B2B Press Release Common Mistakes | VantagePoint Blog

6 Common Mistakes in B2B Press Releases (And How to Avoid Them)

B2B Press Release Mistakes

Press releases are a valuable tool for communicating important information, managing crises and maintaining a presence within your industry.

While press releases are a traditional form of communication, they’re not necessarily an easy one — at least not if they’re done well.

a well-crafted B2B press release

A well-crafted B2B press release has to fulfill several objectives in a concise space and do it in a way that garners attention from the media you’re targeting. It can be a daunting task, so it’s no wonder they often read like fill-in-the-blank templates churned about by a Press Releases R Us.

But it doesn’t have to be this way. Press releases from B2B companies can and should offer a better experience for both the journalists who receive them and the company that sends them out.

Here are six common mistakes in writing a B2B press release and tips for avoiding them.

Mistake 1: Writing a press release in the first place

Hear me out here. Press releases are a valuable tool, but they should be deployed with precision and discretion. Blasting out a press release with no real objective or understanding of the audience provides no value and can hurt your credibility in the long run.

Don’t just assume that everything should be a press release. Consider what kind of coverage you’re hoping to get and from whom. What information is important to that audience? What is compelling enough to make them want to stop and read? It likely isn’t that Gladys from accounting just celebrated 10 years with your company.

Viable topics for a B2B press release might include original research, major awards won, new c-level appointments, philanthropic initiatives, a new product or service launch, or a new client or partnership.

Mistake 2: Yawn-inducing headlines

Just as with a blog or article, there’s a lot of power in the headline of a news release. It should be concise and descriptive but compelling. It should convey to the journalist reading it why it’s worth their time and what their readers are going to get from it.

The headline is your pitch, so make sure it has a newsworthy angle.

One tip to help with headline writing: write it at the end. Writing the body of your press release first can help crystallize the message in your mind, helping you come back to that challenging task of writing the headline with a better sense of what the key takeaways are.

Mistake 3: Too much fluff

Your press release is going to a news organization, so write it like it’s a news story. No news story ever started with words like “delighted” or “excited” or “proud.” Be objective. Be factual. Use third-person.

Quotes are an area where a little fluff can make its way in — it does help to humanize the press release and the people depicted in it — but make sure they still convey information and push the story forward. Use quotes to react, interpret and explain the facts that are contained elsewhere in the release.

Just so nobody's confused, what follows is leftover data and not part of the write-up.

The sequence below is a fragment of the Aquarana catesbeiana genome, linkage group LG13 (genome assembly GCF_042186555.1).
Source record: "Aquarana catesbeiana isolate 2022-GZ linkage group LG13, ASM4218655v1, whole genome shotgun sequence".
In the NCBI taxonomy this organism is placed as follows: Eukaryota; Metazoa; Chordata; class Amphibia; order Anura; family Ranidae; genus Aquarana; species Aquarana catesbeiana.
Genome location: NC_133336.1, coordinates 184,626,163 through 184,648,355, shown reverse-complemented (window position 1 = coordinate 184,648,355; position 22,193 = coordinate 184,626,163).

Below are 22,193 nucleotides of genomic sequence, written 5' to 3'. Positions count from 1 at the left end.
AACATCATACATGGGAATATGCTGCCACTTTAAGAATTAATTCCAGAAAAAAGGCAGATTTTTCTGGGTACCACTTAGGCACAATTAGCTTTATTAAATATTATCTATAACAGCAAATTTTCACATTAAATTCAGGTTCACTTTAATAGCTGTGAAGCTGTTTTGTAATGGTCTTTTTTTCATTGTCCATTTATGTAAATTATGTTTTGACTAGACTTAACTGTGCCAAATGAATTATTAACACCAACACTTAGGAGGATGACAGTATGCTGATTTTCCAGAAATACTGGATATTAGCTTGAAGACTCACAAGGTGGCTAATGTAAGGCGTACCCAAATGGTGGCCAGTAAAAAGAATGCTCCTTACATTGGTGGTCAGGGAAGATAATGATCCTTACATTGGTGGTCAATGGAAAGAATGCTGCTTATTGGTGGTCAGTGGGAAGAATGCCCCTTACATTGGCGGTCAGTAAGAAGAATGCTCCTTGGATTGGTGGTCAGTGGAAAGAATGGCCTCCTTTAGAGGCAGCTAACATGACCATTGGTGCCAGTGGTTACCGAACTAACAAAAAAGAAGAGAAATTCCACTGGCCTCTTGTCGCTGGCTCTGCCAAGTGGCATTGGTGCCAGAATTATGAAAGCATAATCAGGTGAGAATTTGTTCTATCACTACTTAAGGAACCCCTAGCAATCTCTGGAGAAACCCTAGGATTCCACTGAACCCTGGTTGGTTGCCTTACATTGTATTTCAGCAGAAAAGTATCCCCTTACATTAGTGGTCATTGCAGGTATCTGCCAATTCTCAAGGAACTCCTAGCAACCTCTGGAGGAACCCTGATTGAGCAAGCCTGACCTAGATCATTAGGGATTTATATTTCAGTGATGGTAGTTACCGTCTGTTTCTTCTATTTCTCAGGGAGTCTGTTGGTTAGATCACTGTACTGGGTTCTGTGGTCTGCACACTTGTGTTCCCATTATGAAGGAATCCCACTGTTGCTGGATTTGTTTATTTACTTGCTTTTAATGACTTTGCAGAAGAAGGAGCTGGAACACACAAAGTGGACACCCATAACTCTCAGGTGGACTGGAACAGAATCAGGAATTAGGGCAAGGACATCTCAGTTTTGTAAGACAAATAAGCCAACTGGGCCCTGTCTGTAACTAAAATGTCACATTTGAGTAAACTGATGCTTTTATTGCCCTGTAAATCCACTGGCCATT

Try removing the quotes from your press release and reading it. If it still makes complete sense, your quote isn’t adding value.

Mistake 4: Leaning too hard on jargon

Unless you’re directing your release only at a very narrow range of highly knowledgeable experts in your industry, avoid jargon. It’s best to assume your audience has a minimal but not necessarily expert grasp of your material.

Oversimplify if you must. It’s a press release, not a technical manual. Use straightforward language that can be understood by anyone who might be reading.

Mistake 5: Taking it easy with the red pen

Even in an online media world where physical space is not the issue it once was, it’s not uncommon for publications to trim releases down to their essential elements prior to publishing.

A strong first paragraph that summarizes the content to come is the best starting point, followed by a few paragraphs of supporting information and detail.

The easiest way I’ve found to accomplish this is to write until my heart’s content and then go back and edit ruthlessly. Laying everything out can help you identify the elements that aren’t all that important or that slow the reader down.

Mistake 6: Not telling a story

There’s almost no piece of content that wouldn’t be better if it told a story, rather than just conveyed information. B2B press releases are no different.

Look for the bigger story behind the facts you’re sharing. It’s not just that you sponsored a local event; it’s that your company is an integral member of this community that you love. You didn’t just win an award; you had this moment in the sun today because you’ve been doing right by your customers for years.

Press releases are an important part of an overall public relations strategy. Learn more about setting yourself up for overall success here.